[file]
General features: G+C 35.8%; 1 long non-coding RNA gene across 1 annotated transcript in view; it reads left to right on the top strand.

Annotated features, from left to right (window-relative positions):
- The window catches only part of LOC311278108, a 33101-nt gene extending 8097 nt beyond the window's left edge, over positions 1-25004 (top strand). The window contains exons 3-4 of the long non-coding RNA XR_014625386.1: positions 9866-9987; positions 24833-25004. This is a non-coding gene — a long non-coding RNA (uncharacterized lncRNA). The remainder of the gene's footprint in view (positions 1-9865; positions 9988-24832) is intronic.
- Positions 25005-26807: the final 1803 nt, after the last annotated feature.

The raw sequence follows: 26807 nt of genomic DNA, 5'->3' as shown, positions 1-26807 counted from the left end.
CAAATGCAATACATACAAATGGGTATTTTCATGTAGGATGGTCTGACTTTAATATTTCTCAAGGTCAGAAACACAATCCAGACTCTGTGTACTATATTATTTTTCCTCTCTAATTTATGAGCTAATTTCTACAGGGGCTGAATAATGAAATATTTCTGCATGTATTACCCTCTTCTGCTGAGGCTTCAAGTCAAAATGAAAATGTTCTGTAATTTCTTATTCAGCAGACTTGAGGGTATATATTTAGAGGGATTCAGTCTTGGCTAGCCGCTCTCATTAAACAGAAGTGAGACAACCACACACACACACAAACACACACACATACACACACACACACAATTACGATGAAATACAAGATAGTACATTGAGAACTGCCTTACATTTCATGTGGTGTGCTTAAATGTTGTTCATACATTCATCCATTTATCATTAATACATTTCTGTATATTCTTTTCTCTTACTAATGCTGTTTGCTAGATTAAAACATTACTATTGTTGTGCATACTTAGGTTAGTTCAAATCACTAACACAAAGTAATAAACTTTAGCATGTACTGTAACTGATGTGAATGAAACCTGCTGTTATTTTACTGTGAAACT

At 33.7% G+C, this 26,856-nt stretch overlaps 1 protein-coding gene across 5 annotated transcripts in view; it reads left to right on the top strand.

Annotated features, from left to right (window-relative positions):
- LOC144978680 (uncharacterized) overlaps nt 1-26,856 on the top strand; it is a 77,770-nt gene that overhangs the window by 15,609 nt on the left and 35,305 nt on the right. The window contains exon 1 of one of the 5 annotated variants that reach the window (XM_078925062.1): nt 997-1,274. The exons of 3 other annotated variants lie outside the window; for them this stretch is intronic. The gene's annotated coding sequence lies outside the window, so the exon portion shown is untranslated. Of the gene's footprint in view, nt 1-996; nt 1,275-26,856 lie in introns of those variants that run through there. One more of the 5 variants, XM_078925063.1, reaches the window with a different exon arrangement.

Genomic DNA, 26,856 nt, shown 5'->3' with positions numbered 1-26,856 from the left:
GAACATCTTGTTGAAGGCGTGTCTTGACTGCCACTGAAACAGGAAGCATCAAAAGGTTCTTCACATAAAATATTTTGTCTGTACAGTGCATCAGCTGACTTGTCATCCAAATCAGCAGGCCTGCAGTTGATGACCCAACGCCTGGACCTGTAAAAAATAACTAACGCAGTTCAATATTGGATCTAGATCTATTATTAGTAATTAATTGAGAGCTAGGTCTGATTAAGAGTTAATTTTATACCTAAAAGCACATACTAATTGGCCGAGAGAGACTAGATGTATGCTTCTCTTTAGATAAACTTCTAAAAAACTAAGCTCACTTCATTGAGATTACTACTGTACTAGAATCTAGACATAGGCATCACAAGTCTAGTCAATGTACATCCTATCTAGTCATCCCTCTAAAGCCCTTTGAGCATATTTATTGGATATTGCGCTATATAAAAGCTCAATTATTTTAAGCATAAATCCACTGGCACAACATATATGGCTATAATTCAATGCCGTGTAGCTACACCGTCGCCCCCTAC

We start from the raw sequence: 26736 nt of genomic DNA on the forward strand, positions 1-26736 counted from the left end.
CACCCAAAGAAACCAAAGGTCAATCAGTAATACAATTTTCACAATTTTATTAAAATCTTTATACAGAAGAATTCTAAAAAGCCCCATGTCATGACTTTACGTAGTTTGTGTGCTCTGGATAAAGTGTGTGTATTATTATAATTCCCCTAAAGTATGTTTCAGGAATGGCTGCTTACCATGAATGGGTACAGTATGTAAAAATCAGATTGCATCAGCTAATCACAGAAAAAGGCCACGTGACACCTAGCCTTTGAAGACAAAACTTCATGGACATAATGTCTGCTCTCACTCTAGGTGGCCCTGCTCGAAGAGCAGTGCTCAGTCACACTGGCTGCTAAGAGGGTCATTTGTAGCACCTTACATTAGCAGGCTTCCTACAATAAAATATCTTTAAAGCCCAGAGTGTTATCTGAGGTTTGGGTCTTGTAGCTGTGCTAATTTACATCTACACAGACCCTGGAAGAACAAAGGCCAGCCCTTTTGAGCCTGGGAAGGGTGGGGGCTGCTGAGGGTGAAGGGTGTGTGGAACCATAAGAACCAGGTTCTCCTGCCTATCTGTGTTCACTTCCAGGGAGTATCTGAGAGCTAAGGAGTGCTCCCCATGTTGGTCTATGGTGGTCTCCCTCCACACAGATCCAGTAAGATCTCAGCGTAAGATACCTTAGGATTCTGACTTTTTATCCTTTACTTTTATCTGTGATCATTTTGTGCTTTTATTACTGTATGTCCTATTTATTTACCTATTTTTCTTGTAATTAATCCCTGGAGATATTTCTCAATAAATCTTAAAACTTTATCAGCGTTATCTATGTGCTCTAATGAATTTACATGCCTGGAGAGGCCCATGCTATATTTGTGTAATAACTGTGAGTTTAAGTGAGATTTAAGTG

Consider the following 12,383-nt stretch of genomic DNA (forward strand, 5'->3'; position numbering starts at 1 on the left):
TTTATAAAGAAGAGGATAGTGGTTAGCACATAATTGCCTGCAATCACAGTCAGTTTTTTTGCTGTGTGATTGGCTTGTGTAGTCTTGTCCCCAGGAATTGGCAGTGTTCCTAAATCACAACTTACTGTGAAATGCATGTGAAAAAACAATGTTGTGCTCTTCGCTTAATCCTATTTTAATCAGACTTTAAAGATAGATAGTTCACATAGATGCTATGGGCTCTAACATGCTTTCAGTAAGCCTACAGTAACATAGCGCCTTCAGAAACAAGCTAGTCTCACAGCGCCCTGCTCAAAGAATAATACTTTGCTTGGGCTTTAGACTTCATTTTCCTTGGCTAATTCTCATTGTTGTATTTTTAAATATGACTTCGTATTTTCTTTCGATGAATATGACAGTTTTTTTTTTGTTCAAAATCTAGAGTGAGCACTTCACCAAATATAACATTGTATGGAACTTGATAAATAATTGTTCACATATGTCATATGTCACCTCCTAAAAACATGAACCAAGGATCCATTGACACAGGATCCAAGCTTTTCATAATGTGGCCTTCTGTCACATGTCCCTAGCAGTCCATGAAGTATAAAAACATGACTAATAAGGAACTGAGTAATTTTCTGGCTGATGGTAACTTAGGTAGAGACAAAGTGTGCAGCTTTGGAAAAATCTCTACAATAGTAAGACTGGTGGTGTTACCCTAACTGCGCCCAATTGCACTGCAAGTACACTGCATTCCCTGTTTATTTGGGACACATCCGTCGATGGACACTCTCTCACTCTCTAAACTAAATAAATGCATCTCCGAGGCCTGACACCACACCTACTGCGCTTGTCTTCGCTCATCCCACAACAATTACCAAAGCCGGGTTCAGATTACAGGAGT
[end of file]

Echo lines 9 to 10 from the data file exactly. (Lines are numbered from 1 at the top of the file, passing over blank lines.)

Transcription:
- LOC144978680 (uncharacterized) overlaps nt 1-26,856 on the top strand; it is a 77,770-nt gene that overhangs the window by 15,609 nt on the left and 35,305 nt on the right. The window contains exon 1 of one of the 5 annotated variants that reach the window (XM_078925062.1): nt 997-1,274. The exons of 3 other annotated variants lie outside the window; for them this stretch is intronic. The gene's annotated coding sequence lies outside the window, so the exon portion shown is untranslated. Of the gene's footprint in view, nt 1-996; nt 1,275-26,856 lie in introns of those variants that run through there. One more of the 5 variants, XM_078925063.1, reaches the window with a different exon arrangement.

Genomic DNA, 26,856 nt, shown 5'->3' with positions numbered 1-26,856 from the left: